Republicans from Georgia to Washington, DC, are searching for a viable candidate to mount a Senate bid in the Peach State next year, fearing that former President Donald Trump’s choice, football great Herschel Walker, would implode if he ran and could cost the GOP a winnable seat.
Senate Minority Leader Mitch McConnell has suggested to allies that former Georgia senators David Perdue and Kelly Loeffler should take another look at running again, according to three sources familiar with the matter, after their narrow losses in January flipped the Senate to Democratic control.
McConnell, who has privately expressed his deep concerns with Walker’s potential candidacy, met this summer with Loeffler and Perdue. He is also meeting this week with another potential candidate – former Trump national security official Latham Saddler – according to a source familiar with the situation. The source said that McConnell is likely to meet with other candidates as well.
A recent report in the Associated Press detailing Walker’s past, including that he threatened violence against his ex-wife, has only increased fears in GOP circles that his unvetted past would be devastating in a high-stakes election, where control of the Senate is at stake. The AP also found that Walker has greatly exaggerated how much revenue his company – Renaissance Man Food Services – earns and how many people it employs.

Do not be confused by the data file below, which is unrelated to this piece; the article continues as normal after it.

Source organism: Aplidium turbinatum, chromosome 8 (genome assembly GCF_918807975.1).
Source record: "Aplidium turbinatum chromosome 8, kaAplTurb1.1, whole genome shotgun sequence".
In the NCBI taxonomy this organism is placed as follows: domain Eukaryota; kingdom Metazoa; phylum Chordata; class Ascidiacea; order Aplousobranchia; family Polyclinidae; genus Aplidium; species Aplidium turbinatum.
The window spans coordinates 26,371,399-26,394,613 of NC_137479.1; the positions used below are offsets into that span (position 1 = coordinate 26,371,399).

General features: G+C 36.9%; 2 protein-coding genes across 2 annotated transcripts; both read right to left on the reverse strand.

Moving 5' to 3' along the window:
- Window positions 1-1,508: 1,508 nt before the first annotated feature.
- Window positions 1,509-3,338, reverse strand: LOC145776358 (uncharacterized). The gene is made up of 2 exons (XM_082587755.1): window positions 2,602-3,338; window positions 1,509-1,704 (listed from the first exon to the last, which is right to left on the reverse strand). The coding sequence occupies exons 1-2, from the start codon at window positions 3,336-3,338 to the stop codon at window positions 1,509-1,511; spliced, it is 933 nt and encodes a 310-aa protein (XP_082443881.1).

Texas Sen. John Cornyn, a top McConnell ally, seemed skeptical about a Walker candidacy.
“All I know is what I read in the paper,” Cornyn said Wednesday. “I want to win that race, and so I want the best nominee. I don’t know whether he’s it.”
Walker, a Georgia native who currently lives in Texas, has yet to say whether he will run. But Trump’s public pining for his old friend has been enough to freeze some potential candidates from entering the field, even as there are growing alarms about the former Georgia Bulldog running back’s prospective candidacy.
Eric Tanenblatt, a veteran Georgia Republican operative, told CNN that while “there’s a lot of excitement among some in the base” about Walker, there’s also “a lot of unknowns” about the political newcomer.